You will be in my thoughts and if you want to post on here, I promise I will reply.

Love
Ellie
xx

emcee46
Posts: 31
Joined: Wed Feb 18, 2009 9:39 am

Re: How big can a Pancreatic tumour be ...?

Postby emcee46 » Fri Mar 06, 2009 7:58 pm

Thanks both of you - for simply caring enough to take the time to answer. Yes, I am a regular poster on the Johns Hopkins, Cancer Compass and MedHelp forums and, yes, even though the treatment available to them in the US may be no better than it is here, they really seem to (like yourselves) simply CARE. Most of the answers I get on those forums come either from patients themselves or people who are losing/have lost loved ones - something which seems to be largely absent on this forum ... ?
I have been travelling to the USA as part of my job for over forty years and, although Americans (like us) have their critics, I have always found 'small-town' or Mr./Ms. Average to be generally caring people who do have time for each other. I'm really not sure if the way we are over here any more towards each other is the way I want to live out my own days ... but that's another story!
Either way, thanks so much again for taking time out to offer support. I really do think that, if a diagnosis of 'simple' pancreatic cancer was bad, then this one is numbing in comparison.
But ... as we all know, we NEVER, EVER give up ... do we?

morpaul
Posts: 3
Joined: Thu Feb 28, 2008 9:27 am

Re: How big can a Pancreatic tumour be ...?

Postby morpaul » Sat Mar 07, 2009 10:43 am

Hi emcee46,
I was diagnosed in April 2006 with the same tumor type. It was 7cm and deemed inoperable. I had 3 cycles of chemo (Gemcitabine and Cisplatin). The next CT scan showed the tumour had shrunk to 6cm. I then had chemoradiotherapy with 25 fractions of radiotherapy (1 a day mon-fri for 5 weeks) with a once weekly low dose of Gemcitabine. After this my tumor had shrunk to 2cm! I then had radical surgery - removal of Pancreas, duodenum, gall bladder and spleen). As you can see, 3 years on from diagnosis I am here to tell the tale!! My 'story' is on this site - http://www.pancreaticcancer.org.uk/BioPaul.htm

Clearly I am one of the very, very few who responded well. Age and relative fitness before all this was on my side. Certainly the love and support of family and friends was key but my overall 'positive' outlook and approach was instrumental in my mind.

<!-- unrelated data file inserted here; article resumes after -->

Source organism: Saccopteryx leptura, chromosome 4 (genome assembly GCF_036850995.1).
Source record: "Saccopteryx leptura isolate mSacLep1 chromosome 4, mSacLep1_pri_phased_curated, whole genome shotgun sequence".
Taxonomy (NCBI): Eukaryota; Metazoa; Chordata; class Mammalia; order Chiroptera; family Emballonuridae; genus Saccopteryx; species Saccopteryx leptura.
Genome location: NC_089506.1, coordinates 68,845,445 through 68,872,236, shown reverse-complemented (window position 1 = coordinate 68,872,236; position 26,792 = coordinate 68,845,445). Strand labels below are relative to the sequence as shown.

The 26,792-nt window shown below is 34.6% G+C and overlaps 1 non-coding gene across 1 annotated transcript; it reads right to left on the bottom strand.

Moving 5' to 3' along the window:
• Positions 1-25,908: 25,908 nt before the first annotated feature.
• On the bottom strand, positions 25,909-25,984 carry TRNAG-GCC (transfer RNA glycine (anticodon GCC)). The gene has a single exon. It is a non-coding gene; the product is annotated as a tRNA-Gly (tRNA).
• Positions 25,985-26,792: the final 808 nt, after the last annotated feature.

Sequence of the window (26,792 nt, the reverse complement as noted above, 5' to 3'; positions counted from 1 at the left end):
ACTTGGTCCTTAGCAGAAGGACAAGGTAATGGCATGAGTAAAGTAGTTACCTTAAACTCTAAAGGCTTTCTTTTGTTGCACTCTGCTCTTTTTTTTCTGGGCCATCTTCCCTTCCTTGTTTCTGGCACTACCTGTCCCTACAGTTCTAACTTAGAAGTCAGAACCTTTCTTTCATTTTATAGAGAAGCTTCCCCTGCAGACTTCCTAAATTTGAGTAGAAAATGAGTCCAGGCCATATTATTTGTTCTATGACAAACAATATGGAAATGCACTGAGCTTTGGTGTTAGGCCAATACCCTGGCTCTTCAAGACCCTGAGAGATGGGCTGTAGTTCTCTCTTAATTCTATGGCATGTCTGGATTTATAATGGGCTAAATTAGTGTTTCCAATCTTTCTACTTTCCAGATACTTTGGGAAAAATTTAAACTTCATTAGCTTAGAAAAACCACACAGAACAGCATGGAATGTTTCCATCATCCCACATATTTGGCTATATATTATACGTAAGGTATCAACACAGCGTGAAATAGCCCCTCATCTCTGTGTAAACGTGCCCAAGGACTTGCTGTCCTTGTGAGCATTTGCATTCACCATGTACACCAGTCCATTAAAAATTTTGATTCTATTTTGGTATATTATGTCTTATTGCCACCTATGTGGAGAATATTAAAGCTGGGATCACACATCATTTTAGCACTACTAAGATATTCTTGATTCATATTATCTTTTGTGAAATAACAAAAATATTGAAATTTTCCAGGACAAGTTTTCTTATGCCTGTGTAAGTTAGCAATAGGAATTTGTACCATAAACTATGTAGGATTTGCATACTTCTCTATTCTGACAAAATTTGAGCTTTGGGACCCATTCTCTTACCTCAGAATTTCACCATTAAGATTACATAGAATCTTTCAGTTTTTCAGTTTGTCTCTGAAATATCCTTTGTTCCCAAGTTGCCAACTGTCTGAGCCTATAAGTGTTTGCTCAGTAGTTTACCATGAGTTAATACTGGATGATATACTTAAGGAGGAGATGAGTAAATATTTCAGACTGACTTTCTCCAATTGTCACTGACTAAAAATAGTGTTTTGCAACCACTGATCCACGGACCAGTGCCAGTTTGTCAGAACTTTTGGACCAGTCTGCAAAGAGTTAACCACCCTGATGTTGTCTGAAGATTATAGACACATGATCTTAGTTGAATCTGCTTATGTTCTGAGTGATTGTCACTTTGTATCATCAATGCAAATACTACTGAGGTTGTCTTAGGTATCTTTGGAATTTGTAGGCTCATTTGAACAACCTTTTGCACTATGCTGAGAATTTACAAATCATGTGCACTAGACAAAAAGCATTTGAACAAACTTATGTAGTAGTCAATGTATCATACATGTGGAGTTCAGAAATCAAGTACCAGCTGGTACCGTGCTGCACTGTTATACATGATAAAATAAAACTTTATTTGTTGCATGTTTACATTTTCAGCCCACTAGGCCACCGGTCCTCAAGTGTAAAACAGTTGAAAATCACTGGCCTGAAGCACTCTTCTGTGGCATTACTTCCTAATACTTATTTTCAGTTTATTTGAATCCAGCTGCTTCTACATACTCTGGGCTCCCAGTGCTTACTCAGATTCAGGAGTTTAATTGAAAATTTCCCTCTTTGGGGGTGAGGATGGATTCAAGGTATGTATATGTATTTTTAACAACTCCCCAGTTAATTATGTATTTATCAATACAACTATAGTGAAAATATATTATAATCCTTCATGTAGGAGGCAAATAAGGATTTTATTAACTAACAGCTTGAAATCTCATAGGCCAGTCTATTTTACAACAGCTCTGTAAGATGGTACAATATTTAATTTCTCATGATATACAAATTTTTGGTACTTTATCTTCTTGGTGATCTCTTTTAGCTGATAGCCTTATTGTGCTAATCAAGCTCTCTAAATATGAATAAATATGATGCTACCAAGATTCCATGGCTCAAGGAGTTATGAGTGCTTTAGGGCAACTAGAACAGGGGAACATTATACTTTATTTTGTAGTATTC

Take care
Paul

emcee46
Posts: 31
Joined: Wed Feb 18, 2009 9:39 am

Re: How big can a Pancreatic tumour be ...?

Postby emcee46 » Sun Mar 08, 2009 2:31 pm

Have already contacted you privately Paul, but can't say just how important it is for patients (and carers) to be able to cling on to the hope that they can do something ... ANYthing ... to fight back. Thank you.

emcee46
Posts: 31
Joined: Wed Feb 18, 2009 9:39 am

Re: How big can a Pancreatic tumour be ...?

Postby emcee46 » Tue Mar 10, 2009 1:00 am

Thanks for the thoughts everyone. I have been asking everywhere about the possibility of RFA (Radio Frequency Ablation) - http://www.ingentaconnect.com/content/k ... awler=true - and, although the answers are somewhat mixed, it would seem to me that, if the object of the excercise with an inoperable, aggressive and life-threating tumour such as the one I've mentioned here is to contain and shrink until a better treatment is devised, I haven't actually come across (from a layman's point of view) a better, less invasive and more effective way of doing this than RFA. My excursions onto American websites such as the Johns Hopkins pancreatic cancer forum and the Cancer Compass forum have yielded a veritable treasure trove of information about this method of treatment. Although it would appear there are no claims to it being regarded as a 'curative', it surely is worth considering as a delaying tactic. And, in closing, they are now mentioning a 'microwave' version of the same thing which, they declare, has even more possibilities. Anybody got any more thoughts?